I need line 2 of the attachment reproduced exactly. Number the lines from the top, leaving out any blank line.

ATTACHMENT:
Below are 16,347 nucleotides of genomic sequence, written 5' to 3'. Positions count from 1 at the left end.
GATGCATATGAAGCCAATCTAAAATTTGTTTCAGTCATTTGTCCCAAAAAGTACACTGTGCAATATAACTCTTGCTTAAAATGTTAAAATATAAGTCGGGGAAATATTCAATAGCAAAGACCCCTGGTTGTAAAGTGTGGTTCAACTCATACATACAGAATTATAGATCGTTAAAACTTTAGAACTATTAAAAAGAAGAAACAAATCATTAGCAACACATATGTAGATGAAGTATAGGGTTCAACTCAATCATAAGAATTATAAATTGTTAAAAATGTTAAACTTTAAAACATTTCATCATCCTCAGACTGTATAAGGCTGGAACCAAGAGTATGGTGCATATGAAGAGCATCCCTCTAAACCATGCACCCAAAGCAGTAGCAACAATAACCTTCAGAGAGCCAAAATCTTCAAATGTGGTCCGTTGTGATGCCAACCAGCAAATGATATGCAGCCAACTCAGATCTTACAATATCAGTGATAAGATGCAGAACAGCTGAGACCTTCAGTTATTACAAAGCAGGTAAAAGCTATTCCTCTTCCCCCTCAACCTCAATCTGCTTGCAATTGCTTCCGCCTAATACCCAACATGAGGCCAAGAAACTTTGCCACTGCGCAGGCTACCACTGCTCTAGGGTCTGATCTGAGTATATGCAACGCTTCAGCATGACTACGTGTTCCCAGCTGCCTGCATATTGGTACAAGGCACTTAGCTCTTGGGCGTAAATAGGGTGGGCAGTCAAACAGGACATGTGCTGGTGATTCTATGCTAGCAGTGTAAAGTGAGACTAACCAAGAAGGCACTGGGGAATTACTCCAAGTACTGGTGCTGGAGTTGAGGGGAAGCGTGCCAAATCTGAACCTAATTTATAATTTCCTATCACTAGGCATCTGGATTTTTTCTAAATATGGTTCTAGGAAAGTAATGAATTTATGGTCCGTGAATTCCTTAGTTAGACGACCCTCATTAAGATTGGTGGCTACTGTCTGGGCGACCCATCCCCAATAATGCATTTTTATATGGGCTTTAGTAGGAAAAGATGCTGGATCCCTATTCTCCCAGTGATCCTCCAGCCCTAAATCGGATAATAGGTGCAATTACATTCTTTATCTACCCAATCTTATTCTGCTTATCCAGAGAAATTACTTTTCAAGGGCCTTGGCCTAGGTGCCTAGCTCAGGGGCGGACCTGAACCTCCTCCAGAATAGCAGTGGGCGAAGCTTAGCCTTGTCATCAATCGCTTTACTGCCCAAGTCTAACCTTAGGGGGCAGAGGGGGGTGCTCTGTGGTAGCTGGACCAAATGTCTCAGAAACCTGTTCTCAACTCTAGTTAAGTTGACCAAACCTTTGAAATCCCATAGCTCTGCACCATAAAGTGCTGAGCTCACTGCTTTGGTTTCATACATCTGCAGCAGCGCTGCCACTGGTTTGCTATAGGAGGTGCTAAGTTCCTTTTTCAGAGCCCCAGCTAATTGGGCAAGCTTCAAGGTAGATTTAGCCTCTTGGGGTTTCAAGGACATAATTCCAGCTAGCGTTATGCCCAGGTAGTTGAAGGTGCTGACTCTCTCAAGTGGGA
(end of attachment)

GATGCATATGAAGCCAATCTAAAATTTGTTTCAGTCATTTGTCCCAAAAAGTACACTGTGCAATATAACTCTTGCTTAAAATGTTAAAATATAAGTCGGGGAAATATTCAATAGCAAAGACCCCTGGTTGTAAAGTGTGGTTCAACTCATACATACAGAATTATAGATCGTTAAAACTTTAGAACTATTAAAAAGAAGAAACAAATCATTAGCAACACATATGTAGATGAAGTATAGGGTTCAACTCAATCATAAGAATTATAAATTGTTAAAAATGTTAAACTTTAAAACATTTCATCATCCTCAGACTGTATAAGGCTGGAACCAAGAGTATGGTGCATATGAAGAGCATCCCTCTAAACCATGCACCCAAAGCAGTAGCAACAATAACCTTCAGAGAGCCAAAATCTTCAAATGTGGTCCGTTGTGATGCCAACCAGCAAATGATATGCAGCCAACTCAGATCTTACAATATCAGTGATAAGATGCAGAACAGCTGAGACCTTCAGTTATTACAAAGCAGGTAAAAGCTATTCCTCTTCCCCCTCAACCTCAATCTGCTTGCAATTGCTTCCGCCTAATACCCAACATGAGGCCAAGAAACTTTGCCACTGCGCAGGCTACCACTGCTCTAGGGTCTGATCTGAGTATATGCAACGCTTCAGCATGACTACGTGTTCCCAGCTGCCTGCATATTGGTACAAGGCACTTAGCTCTTGGGCGTAAATAGGGTGGGCAGTCAAACAGGACATGTGCTGGTGATTCTATGCTAGCAGTGTAAAGTGAGACTAACCAAGAAGGCACTGGGGAATTACTCCAAGTACTGGTGCTGGAGTTGAGGGGAAGCGTGCCAAATCTGAACCTAATTTATAATTTCCTATCACTAGGCATCTGGATTTTTTCTAAATATGGTTCTAGGAAAGTAATGAATTTATGGTCCGTGAATTCCTTAGTTAGACGACCCTCATTAAGATTGGTGGCTACTGTCTGGGCGACCCATCCCCAATAATGCATTTTTATATGGGCTTTAGTAGGAAAAGATGCTGGATCCCTATTCTCCCAGTGATCCTCCAGCCCTAAATCGGATAATAGGTGCAATTACATTCTTTATCTACCCAATCTTATTCTGCTTATCCAGAGAAATTACTTTTCAAGGGCCTTGGCCTAGGTGCCTAGCTCAGGGGCGGACCTGAACCTCCTCCAGAATAGCAGTGGGCGAAGCTTAGCCTTGTCATCAATCGCTTTACTGCCCAAGTCTAACCTTAGGGGGCAGAGGGGGGTGCTCTGTGGTAGCTGGACCAAATGTCTCAGAAACCTGTTCTCAACTCTAGTTAAGTTGACCAAACCTTTGAAATCCCATAGCTCTGCACCATAAAGTGCTGAGCTCACTGCTTTGGTTTCATACATCTGCAGCAGCGCTGCCACTGGTTTGCTATAGGAGGTGCTAAGTTCCTTTTTCAGAGCCCCAGCTAATTGGGCAAGCTTCAAGGTAGATTTAGCCTCTTGGGGTTTCAAGGACATAATTCCAGCTAGCGTTATGCCCAGGTAGTTGAAGGTGCTGACTCTCTCAAGTGGGA